Work was begun on the Obama campaign's arts platform back in the drastically different old days—a year or so ago—by a 33-member national arts policy committee whose Chicago contingent included philanthropist Joan Harris, DePaul law professor Patty Gerstenblith, Court Theatre artistic director Charles Newell, and attorney Michael Dorf. It was noticeably short on specific promises. Sure, the president was committed to using his bully pulpit to talk up the arts and arts education and to promote cultural diplomacy through artistic exchange. And yes, the visa process for visiting artists would definitely be streamlined. Support for pending legislation that would give artists the same tax advantages collectors get when they donate work to museums was reiterated. And artists were promised the same health care coverage Obama was pledging for every American. But the call for more money for the NEA didn't say how much more. The proposal for creating an artists corps to teach in low-income schools didn't make it clear whether the teaching artists would be paid. Nor did the plan for expanded public/private partnerships between schools and arts organizations—which implied endorsement of the existing arrangement, in which art is an add-on provided by outsiders rather than an integral part of the school curriculum—offer any details about how things would be amplified. Crafted to be flexible, the platform was optimistic but vague. Its bounty could be large or small.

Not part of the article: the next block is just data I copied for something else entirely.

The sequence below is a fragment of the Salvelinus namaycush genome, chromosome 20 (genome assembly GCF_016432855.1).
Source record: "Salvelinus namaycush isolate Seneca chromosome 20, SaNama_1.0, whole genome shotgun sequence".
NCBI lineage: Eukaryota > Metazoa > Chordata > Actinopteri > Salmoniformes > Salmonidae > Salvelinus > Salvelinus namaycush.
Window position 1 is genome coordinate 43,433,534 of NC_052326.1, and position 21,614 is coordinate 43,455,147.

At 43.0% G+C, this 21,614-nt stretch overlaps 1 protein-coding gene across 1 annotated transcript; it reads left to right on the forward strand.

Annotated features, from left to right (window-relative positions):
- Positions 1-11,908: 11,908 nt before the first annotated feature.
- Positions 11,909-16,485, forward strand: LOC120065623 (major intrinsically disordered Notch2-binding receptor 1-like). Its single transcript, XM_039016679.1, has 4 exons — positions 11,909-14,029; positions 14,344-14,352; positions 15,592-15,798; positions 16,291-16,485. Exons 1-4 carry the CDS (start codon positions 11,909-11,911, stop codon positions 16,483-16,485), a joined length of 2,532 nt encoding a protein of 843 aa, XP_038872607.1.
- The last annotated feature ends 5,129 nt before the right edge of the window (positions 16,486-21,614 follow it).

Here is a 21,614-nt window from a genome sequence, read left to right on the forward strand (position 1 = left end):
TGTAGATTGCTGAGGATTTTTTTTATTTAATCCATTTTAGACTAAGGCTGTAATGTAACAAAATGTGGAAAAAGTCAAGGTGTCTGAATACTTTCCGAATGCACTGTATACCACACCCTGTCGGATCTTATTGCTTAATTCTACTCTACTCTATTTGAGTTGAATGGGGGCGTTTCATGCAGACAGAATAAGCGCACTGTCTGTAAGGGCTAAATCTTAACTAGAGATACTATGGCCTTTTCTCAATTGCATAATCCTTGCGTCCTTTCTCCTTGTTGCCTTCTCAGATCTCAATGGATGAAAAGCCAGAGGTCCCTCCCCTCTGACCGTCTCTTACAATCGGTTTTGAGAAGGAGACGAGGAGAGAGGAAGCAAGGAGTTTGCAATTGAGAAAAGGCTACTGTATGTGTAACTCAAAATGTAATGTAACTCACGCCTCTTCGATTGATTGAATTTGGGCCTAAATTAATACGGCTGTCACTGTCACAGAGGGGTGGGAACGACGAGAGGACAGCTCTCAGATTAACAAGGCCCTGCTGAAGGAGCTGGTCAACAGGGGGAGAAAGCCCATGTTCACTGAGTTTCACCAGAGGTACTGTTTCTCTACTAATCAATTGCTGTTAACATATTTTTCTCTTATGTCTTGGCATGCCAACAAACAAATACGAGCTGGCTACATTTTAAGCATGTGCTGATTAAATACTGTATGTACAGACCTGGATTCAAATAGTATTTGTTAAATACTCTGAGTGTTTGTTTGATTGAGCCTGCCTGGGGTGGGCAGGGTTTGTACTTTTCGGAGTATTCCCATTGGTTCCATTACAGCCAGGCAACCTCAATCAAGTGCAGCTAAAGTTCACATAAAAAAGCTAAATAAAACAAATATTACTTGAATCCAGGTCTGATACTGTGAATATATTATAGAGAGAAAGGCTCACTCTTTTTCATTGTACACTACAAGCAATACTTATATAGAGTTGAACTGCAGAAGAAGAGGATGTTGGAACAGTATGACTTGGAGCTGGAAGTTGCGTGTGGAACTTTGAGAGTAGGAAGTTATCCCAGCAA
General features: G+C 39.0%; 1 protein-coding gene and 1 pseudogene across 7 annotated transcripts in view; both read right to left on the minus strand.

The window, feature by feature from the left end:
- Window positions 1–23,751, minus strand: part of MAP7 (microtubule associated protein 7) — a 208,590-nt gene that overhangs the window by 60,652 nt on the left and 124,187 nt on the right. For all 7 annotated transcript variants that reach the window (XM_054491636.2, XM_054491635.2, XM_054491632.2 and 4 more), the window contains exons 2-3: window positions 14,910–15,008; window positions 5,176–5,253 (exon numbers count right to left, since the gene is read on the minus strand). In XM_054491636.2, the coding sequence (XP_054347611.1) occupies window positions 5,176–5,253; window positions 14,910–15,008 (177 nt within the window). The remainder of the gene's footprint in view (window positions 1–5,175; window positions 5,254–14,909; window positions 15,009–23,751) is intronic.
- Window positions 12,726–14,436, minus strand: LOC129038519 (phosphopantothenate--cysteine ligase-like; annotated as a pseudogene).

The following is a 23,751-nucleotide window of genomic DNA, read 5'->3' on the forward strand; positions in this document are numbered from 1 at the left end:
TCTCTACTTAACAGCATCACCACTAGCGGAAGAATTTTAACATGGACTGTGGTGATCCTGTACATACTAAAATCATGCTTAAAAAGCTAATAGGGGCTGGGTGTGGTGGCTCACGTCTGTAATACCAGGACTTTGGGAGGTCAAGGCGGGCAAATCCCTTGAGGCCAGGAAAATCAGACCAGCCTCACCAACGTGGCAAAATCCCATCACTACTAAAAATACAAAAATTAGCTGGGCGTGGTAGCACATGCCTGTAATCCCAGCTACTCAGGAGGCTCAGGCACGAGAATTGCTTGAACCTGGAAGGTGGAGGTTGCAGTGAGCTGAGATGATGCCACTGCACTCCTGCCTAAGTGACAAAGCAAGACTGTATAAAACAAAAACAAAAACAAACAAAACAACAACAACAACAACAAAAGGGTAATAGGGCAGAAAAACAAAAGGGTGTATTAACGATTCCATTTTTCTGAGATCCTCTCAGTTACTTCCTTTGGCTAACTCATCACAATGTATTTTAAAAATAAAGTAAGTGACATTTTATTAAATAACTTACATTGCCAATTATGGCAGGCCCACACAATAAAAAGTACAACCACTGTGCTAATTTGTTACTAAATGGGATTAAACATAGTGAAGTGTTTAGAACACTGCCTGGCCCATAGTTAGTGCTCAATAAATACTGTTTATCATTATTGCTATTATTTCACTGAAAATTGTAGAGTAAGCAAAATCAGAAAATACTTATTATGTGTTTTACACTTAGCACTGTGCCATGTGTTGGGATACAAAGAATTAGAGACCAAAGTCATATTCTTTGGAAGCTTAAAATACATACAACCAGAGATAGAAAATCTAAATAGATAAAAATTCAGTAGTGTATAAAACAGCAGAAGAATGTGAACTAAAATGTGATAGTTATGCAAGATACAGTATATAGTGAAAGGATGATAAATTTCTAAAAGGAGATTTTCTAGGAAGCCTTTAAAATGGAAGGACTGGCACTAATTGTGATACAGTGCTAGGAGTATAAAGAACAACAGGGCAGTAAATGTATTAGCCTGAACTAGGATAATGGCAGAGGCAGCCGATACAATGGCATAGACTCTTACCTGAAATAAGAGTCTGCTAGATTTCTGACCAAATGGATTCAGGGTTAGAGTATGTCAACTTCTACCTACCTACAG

Early last summer a group of 16 major national arts umbrella organizations got together to take a proactive step, agreeing to speak as one to ensure that arts issues would get attention no matter which candidate won. Representing everything from the American Association of Museums to Opera America, the coalition developed a set of recommendations to hand to the new administration. "We didn't know which administration it would be, and we knew they'd have completely different approaches to culture," says Americans for the Arts senior director of federal affairs Narric Rome. "But we knew there'd be a transition team and we wanted to be ready."